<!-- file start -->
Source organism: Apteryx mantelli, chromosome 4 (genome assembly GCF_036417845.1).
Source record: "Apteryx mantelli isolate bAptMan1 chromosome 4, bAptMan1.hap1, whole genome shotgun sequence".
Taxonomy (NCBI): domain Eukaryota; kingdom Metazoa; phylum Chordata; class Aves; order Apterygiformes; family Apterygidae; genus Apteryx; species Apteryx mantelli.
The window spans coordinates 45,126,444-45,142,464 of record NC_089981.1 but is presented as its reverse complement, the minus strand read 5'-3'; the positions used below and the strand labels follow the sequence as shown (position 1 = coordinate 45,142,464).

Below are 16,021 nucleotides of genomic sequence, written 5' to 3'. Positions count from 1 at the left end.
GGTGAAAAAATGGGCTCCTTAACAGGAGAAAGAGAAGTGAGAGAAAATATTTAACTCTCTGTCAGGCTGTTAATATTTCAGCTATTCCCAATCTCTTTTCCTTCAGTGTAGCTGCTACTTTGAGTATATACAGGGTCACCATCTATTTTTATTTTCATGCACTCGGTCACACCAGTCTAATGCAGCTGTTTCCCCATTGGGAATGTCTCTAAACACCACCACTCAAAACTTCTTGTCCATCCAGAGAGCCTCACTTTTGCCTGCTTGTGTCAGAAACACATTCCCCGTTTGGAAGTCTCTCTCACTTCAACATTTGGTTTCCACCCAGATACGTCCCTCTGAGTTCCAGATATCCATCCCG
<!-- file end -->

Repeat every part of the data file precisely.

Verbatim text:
Source organism: Apteryx mantelli, chromosome 4 (genome assembly GCF_036417845.1).
Source record: "Apteryx mantelli isolate bAptMan1 chromosome 4, bAptMan1.hap1, whole genome shotgun sequence".
Taxonomy (NCBI): domain Eukaryota; kingdom Metazoa; phylum Chordata; class Aves; order Apterygiformes; family Apterygidae; genus Apteryx; species Apteryx mantelli.
The window spans coordinates 45,126,444-45,142,464 of record NC_089981.1 but is presented as its reverse complement, the minus strand read 5'-3'; the positions used below and the strand labels follow the sequence as shown (position 1 = coordinate 45,142,464).

Below are 16,021 nucleotides of genomic sequence, written 5' to 3'. Positions count from 1 at the left end.
GGTGAAAAAATGGGCTCCTTAACAGGAGAAAGAGAAGTGAGAGAAAATATTTAACTCTCTGTCAGGCTGTTAATATTTCAGCTATTCCCAATCTCTTTTCCTTCAGTGTAGCTGCTACTTTGAGTATATACAGGGTCACCATCTATTTTTATTTTCATGCACTCGGTCACACCAGTCTAATGCAGCTGTTTCCCCATTGGGAATGTCTCTAAACACCACCACTCAAAACTTCTTGTCCATCCAGAGAGCCTCACTTTTGCCTGCTTGTGTCAGAAACACATTCCCCGTTTGGAAGTCTCTCTCACTTCAACATTTGGTTTCCACCCAGATACGTCCCTCTGAGTTCCAGATATCCATCCCG